One step farther, and we leave the analogy. In the “Swiss Valley,” one of his last works, we are from the first conscious that his harmonies have run away with his theme. In Ole Bull's “Niagara” we have almost as much of matter-of-fact Nature as in Turner’s “Swiss Valley.” The eye untrained by study of Turner’s works finds nothing but a blaze of color with no intelligible object, just as we have, in opera, music of which the words arc inaudible;—both are there for practised ear and eye, but in neither case as of primary importance. Turner has even gone farther, and given us pictures of pure color, as in the illustration of Goethe’s theory of colors,—a fantasie of the palette. And why shall Turner not orchestrate color as well as Verdi sound? why not give us his synchromies as well as Beethoven his symphonies? You prefer common sense,— Harding and Fripp, Stanfield and Creswick? Well, suppose you like better to hear some familiar voice talking of past times than to hear “Robert le Diable” ever so well sung, or Hawthorne’s prose better than Browning’s verse,—it proves nothing, save that you do not care for music and poetry so well as some others do.

But after all, Turner was one of the old school of artists. Claude was the first landscape painter of the line, Turner the last; subjective poets both,—the one a child, the other a mighty man. But the poets no longer govern the world as in times past; they give place to the philosophers. The race is no longer content with its inspirations and emotions, but must see and understand. The old school of Art was one of sentiment, the new is one of fact; and out of that English mind from whose seeming common-place level of untrained, unschooled intellect have burst so many of the loftiest souls the world has known,— from that mind more inspired in its want of academic greatness, more self-educated in its wild liberty, than the best-trained nations of Europe, this new school has fittingly had its origin.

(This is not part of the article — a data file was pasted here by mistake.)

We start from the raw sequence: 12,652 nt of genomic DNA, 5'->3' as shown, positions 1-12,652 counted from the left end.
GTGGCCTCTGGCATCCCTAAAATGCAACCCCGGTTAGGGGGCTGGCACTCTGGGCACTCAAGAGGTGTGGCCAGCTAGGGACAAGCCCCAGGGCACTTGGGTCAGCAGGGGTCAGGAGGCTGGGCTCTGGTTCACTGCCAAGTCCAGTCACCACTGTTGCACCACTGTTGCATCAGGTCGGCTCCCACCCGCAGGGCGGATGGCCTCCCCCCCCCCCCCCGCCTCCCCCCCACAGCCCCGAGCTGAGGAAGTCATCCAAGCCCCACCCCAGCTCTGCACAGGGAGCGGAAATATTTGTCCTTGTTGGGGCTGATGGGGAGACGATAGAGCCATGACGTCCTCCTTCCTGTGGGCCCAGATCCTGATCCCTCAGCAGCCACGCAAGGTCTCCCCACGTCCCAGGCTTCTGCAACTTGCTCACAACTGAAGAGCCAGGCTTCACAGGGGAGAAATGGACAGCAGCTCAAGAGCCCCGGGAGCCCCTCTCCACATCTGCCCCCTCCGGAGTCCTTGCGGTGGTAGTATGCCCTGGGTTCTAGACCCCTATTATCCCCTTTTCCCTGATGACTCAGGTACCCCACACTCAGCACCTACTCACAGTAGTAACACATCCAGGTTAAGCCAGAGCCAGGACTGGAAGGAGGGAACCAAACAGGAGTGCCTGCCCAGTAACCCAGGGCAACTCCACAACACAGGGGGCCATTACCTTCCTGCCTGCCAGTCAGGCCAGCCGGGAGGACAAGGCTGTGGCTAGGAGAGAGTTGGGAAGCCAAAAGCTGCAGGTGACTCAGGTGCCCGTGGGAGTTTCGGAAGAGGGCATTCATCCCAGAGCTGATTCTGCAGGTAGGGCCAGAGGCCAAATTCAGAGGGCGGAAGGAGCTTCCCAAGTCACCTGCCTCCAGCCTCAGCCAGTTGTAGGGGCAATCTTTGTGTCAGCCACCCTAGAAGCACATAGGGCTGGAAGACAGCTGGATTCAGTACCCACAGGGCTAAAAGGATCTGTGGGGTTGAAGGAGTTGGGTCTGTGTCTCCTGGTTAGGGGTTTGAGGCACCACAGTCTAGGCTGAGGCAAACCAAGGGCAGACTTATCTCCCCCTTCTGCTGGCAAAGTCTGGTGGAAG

We speak of it as a School, though yet in its rudiments, because it has a distinctive character, a real purpose,—and because it is the embodiment of the new-age spirit of truth-seeking, of the spirit of science, rather than that of song. Among the pictures contributed to the English exhibition by the Pre-Raphaelites, there are very few which do not convey the distinct impression of a determined effort to realize certain truths. There are few which succeed entirely; but this is so far from astonishing, that we have only to think that the oldest of these artists has hardly passed his first decade of recognized artistic existence, and that their aims are new in Art, to wonder that so much of fresh and subtile truth is given. There are two respects in which nearly all the works of the school agree, and which have come to be regarded by superficial students of Art as its characteristics, namely, that they are verydeficient in drawing and devoid of grace. Both deficiencies are such as might have been expected from the circumstances. Young men filled with earnestness and enthusiasm, and with an artistic purpose full in view, will spend little time in acquiring academic excellences, or trouble themselves much with methods or styles of drawing. They dash at once to their purpose, and let technical excellence follow, as it ought, in the train of the idea of their work. Of course they do not compare, as draughtsmen and technists, with men who have spent years in getting a knowledge of the proportions of the human figure, and the best methods of applying color; but, on the other hand, they are safe from that most alluring and fatal course of study which makes the subject only a lay figure to display artistic capacity on. Of all the pictures of the school, in the collection of which we speak, there is but one of academic excellence in drawing, —the “King Lear” of Ford Madox Brown. All the others have errors, and some of them to a ludicrous degree; but wherever refined drawing is needed to convey the idea of the picture, no school can furnish drawing more subtile and expressive. The head of the “Light of the World” is worthy in this respect to be placed beside Raphael and Da Vinci; and the “Ophelia” of Hughes, though inexcusably incorrect in the figure, has a refinement of drawing in the face, and especially in the lines of the open, chanting mouth, which no draughtsman of the French school can equal. It is where the idea guides the hand that the Pre-Raphaelites are triumphant; everywhere else they fail. But this is a fault which will correct itself as they learn the significance and value of things they do not now understand. They paint well that which they love, and devotion grows and widens its sphere the longer it endures, taking in, little by little, all things which bear relation to the thought or thing it clings to; and the man who draws because he has something to tell, and draws that well, is certain of finally drawing all things well. This very deficiency of Pre-Raphaelitism, then, points to its true excellence, and indicates that singleness of purpose which is an element in all true Art. The want of grace, which is made almost a synonyme with Pre-Raphaelitism, has its origin in the same resolute clinging to truth as the artist comprehends it, and uncompromising determination to express it as perfectly as he has the power,—a feeling which never permits him to think whether his work be graceful, but whether it be just; so that his tremulous and almost fearful conscientiousness—tremulous with desire to see all, and fearful lest some line should wander by a hair’s breadth from its fullest expressiveness—makes him lose sight entirely of grace and repose. No form that has the appearance of being painfully drawn can ever be a graceful one; and so the Pre-Raphaelite, until he has something of a master’s facility and decision, can never be graceful. The artist who prefers grace to truth will never be remarkable either for grace or truth, while the one who clings to truth at all sacrifices will finally reach the expression of the highest degree of beauty which his soul is capable of conceiving; for the lines of highest beauty and supremest truth are coincident. The Ideal meets the Actual finally in the Real.